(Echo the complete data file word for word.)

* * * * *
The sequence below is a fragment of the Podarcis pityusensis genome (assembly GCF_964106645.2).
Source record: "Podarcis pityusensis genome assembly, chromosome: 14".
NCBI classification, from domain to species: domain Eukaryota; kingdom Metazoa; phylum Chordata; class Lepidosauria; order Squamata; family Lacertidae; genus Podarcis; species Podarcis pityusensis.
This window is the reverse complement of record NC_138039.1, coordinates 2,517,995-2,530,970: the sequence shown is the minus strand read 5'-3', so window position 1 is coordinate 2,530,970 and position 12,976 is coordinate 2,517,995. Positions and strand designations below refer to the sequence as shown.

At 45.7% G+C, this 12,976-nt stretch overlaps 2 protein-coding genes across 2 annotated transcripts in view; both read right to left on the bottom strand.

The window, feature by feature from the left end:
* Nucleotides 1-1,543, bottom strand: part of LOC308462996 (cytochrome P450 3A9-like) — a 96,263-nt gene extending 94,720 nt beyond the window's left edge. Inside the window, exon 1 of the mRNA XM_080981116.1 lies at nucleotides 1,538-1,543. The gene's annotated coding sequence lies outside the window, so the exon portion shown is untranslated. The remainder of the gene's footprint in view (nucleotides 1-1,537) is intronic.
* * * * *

The sequence below is a fragment of the Podarcis pityusensis genome (assembly GCF_964106645.2).
Source record: "Podarcis pityusensis genome assembly, chromosome: 14".
NCBI classification, from domain to species: domain Eukaryota; kingdom Metazoa; phylum Chordata; class Lepidosauria; order Squamata; family Lacertidae; genus Podarcis; species Podarcis pityusensis.
This window is the reverse complement of record NC_138039.1, coordinates 2,517,995-2,530,970: the sequence shown is the minus strand read 5'-3', so window position 1 is coordinate 2,530,970 and position 12,976 is coordinate 2,517,995. Positions and strand designations below refer to the sequence as shown.

At 45.7% G+C, this 12,976-nt stretch overlaps 2 protein-coding genes across 2 annotated transcripts in view; both read right to left on the bottom strand.

The window, feature by feature from the left end:
* Nucleotides 1-1,543, bottom strand: part of LOC308462996 (cytochrome P450 3A9-like) — a 96,263-nt gene extending 94,720 nt beyond the window's left edge. Inside the window, exon 1 of the mRNA XM_080981116.1 lies at nucleotides 1,538-1,543. The gene's annotated coding sequence lies outside the window, so the exon portion shown is untranslated. The remainder of the gene's footprint in view (nucleotides 1-1,537) is intronic.